This dissertation examines four novels that specifically and deliberately focus on the perspectives of people of color in the United States in order to explore a gap in the conversations surrounding representation of the Vietnam War. Opening the canon to include more diverse perspectives of the Vietnam War acknowledges how predominantly white representation of the war effaces the experiences of the many soldiers of color, who often fought and died in disproportionately greater numbers than white soldiers, and attempts to redress such erasure. These novels include Arthur R. Flowers's De Mojo Blues, which focuses on African American soldiers’ experience and highlights intra-racial conflicts and Lan Cao's Monkey Bridge, an exploration of Vietnamese American women living as refugees in the United States. Additionally, Alfredo Véa's Gods Go Begging and Linda Hogan's People of the Whale go beyond the Chicano and Native American identities of their respective protagonists by including a diverse range of voices and re-imagining boundaries associated with racial and national identities. Responding to the myth of American exceptionalism, the novels illuminate how the war perpetuated long-standing systems of oppression and interrogate oppositions between self and other, individual and community, and past and present that war often sustains. As such these novels emerge as critical interventions in discourses of race and nation by highlighting and creating space for difference. Ultimately, these novels provide a vision of hope by imagining a world that embraces the complexities of cross-cultural community rather than merely superficial melting pot diversity. / McAnulty College and Graduate School of Liberal Arts; / English / PhD; / Dissertation;

A New Literary Realism: Artistic Renderings of Ethnicity, Identity, and Sexuality in the Narratives of Philip Roth

Harvell, Marta Krogh 05 1900 (has links)
This dissertation explores Goodbye, Columbus and Five Short Stories (1959), the Ghost Writer (1979), the Counterlife (1986), the Facts (1988), Operation Shylock (1993), Sabbath's Theater (1995),and the Human Stain (2000), arguing that Roth relishes the telling of the story and the search for self within that telling. with attention to narrative technique and its relation to issues surrounding reality and identity, Roth's narratives stress unreliability, causing Roth to create characters searching for a more complex interpretation of self. Chapter I examines Roth’s negotiation of dual identities as Neil Klugman in Goodbye, Columbus feels alienated and displaced from Christianized America. the search for identity and the merging of American Christianity and Judaism remain a focus in Chapter II, which explores the implications of how, in the Ghost Writer, a young Nathan Zuckerman visits his mentor E.I. Lonoff to find him living in what he believes to be a non-Jewish environment—the American wilderness. Chapter II also examines the difficulties of cultural assimilation in "Eli, the Fanatic," in which Eli must shed outward appearances of Judaism to fit into the mostly Protestant community of Woodenton. Relative to the negotiation of multiple identities, Chapter III considers Sabbath’s attempt, in Sabbath’s Theater, to reconcile his spiritual and physical self when seeking to avoid his inevitable death. Exploring a further dimension of the search for self, Chapter IV traces the legacy of stereotyped notions of identity, considering ways in which Roth subverts stereotypes in the Human Stain. the search for identity and its particular truths remains a focus of Chapter V, which explores Roth's creation of an unstable reality through the Counterlife, the Facts, Operation Shylock, and the Human Stain, suggesting that the literary imagination matters more than truth in fiction. in its attention to Roth's focus on identity, race, and narrative technique, this dissertation contributes to the evolution of criticism addressing the social significance of the major works of Philip Roth.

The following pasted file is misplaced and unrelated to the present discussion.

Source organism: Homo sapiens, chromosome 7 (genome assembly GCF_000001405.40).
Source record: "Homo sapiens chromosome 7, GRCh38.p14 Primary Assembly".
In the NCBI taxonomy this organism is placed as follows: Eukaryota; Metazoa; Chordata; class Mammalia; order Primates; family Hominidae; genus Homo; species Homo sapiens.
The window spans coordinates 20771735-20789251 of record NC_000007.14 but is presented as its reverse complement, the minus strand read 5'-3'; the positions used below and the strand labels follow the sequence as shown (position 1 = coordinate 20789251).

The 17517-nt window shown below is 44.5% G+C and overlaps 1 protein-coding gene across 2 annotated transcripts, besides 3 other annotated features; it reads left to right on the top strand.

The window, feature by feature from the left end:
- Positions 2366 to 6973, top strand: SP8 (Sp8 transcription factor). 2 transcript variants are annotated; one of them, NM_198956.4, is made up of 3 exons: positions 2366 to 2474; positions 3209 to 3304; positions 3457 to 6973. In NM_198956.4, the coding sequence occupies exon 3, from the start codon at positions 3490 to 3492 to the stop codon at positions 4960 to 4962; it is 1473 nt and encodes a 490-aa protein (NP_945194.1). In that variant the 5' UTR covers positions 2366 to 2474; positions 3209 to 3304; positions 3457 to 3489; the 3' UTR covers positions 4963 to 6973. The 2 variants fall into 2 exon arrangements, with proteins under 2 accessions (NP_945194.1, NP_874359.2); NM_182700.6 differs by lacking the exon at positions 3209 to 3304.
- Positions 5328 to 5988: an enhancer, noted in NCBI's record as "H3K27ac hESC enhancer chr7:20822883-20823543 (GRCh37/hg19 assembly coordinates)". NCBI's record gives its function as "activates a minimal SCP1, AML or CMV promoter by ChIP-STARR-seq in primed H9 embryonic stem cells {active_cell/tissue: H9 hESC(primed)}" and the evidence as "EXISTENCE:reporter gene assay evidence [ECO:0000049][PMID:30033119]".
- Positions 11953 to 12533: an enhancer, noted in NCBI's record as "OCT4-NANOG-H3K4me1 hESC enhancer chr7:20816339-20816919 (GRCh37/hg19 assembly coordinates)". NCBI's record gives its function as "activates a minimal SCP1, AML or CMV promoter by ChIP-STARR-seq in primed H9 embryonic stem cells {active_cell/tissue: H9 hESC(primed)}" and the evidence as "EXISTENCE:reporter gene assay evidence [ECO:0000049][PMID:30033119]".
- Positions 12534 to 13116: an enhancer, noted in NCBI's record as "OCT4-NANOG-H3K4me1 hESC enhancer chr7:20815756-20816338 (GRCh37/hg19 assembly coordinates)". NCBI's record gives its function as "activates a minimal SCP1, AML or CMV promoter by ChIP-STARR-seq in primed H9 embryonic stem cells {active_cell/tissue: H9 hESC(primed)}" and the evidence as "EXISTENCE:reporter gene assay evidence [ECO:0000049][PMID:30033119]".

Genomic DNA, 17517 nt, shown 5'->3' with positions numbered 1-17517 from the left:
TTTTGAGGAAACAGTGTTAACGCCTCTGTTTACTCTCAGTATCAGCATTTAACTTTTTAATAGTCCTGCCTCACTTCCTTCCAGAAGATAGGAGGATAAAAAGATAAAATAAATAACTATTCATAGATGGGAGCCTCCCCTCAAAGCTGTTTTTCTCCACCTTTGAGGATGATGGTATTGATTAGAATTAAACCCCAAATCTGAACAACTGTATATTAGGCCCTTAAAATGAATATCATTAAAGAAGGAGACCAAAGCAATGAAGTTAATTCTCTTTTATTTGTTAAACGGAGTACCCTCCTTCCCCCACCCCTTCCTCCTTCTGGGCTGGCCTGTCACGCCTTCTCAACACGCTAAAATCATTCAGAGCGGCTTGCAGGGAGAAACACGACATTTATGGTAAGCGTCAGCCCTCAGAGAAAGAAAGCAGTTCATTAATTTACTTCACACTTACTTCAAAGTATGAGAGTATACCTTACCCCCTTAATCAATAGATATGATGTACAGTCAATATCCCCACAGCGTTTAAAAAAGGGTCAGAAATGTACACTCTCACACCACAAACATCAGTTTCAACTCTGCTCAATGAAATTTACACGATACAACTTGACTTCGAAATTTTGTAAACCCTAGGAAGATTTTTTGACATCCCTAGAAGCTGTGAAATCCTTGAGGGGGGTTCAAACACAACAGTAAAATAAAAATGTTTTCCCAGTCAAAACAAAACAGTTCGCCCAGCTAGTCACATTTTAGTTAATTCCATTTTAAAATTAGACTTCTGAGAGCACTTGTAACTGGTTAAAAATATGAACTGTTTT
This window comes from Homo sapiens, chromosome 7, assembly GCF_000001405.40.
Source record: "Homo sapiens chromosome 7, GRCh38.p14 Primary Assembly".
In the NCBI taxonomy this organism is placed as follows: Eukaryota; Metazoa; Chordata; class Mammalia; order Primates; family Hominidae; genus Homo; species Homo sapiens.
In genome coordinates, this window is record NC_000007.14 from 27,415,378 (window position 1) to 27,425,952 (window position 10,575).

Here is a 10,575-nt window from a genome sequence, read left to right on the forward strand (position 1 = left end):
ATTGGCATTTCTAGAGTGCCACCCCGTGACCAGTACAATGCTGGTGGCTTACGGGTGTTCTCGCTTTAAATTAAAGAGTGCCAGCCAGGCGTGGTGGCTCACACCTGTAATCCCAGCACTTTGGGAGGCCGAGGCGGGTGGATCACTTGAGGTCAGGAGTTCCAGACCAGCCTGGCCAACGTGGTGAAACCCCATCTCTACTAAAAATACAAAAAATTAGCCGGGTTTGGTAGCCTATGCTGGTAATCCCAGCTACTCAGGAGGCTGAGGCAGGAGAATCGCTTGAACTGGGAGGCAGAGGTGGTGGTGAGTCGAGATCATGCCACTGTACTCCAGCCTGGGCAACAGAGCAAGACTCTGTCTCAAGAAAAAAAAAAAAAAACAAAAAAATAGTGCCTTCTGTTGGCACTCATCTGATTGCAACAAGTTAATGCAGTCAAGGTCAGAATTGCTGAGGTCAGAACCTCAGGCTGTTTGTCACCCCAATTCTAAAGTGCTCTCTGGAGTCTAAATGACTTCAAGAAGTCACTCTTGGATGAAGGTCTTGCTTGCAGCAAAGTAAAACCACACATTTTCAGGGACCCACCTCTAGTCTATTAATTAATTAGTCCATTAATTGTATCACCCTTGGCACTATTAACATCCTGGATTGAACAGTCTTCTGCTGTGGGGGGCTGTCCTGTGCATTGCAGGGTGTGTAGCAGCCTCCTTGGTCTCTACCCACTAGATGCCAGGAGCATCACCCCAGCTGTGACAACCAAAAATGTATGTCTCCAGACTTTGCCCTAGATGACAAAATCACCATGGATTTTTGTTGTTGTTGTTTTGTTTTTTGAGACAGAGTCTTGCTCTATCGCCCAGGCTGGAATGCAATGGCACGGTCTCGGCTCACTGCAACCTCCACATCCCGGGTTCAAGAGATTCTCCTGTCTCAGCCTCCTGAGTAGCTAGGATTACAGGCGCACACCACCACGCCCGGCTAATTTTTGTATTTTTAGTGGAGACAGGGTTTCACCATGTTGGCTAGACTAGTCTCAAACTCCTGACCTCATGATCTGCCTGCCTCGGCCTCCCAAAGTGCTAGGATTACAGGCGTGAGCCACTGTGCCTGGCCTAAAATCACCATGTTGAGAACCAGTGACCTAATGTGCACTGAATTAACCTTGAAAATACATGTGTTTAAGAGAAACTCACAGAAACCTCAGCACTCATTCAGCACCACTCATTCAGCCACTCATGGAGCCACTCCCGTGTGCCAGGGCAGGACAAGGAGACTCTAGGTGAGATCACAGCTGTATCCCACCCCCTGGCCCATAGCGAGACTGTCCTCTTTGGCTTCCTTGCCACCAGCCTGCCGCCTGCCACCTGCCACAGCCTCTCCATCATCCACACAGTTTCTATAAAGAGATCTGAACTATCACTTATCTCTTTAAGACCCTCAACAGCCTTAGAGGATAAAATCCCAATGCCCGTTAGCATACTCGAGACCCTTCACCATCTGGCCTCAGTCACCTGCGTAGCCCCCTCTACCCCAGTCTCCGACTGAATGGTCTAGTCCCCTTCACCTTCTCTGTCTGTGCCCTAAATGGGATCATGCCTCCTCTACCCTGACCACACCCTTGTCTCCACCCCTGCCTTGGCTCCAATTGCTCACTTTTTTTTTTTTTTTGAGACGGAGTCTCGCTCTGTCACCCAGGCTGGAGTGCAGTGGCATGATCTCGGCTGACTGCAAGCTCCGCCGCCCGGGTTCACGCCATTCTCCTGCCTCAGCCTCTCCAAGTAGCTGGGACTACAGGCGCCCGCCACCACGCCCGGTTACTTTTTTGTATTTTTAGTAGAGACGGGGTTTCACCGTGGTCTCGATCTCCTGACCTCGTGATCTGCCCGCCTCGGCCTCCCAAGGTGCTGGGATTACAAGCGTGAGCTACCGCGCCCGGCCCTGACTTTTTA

Race & Non-Racial Characteristics in Sentencing Length and Sentencing Type Disparity

Estes, Davis A 01 January 2015 (has links)
Utilizing data from the United States Department of Justice Bureau of Justice Statistics Survey of Inmates in State and Federal Correctional Facilities (SISCF) 2004, this research investigates the possibility that African American drug offenders receive lengthier prison sentences and are imposed more range of time or indeterminate sentences as opposed to flat sentences based on race and/or non-racial characteristics; specifically parole status prior to sentencing, plea agreement status, prior criminal history, education status prior to arrest, employment status prior to arrest, and parental incarceration. While regression analysis revealed racial sentencing disparity for length of sentence and type of sentence (p< .05 and p< .001 respectively), among non-racial characteristics, only education status prior to arrest proved a significant predictor for length of sentence (p≤ .001). African American drug offenders were more likely sentenced to indeterminate sentences as opposed to flat sentences and were less likely to receive short sentences of 0 to 4 years or medium sentences of 4 to 10 years as compared to long sentences of 10 or more years. Potential research implications include the necessity for additional research regarding racial sentencing disparity as length or type of sentences as opposed to disparity as a numerical or a percentage difference between racial groups as well as the utilizing of inmate data that encompasses recent changes in drug sentencing laws, e.g. crack cocaine versus powder cocaine. Future research might also consider the evolution of marijuana laws in the United States and the potential impact on racial sentencing disparity.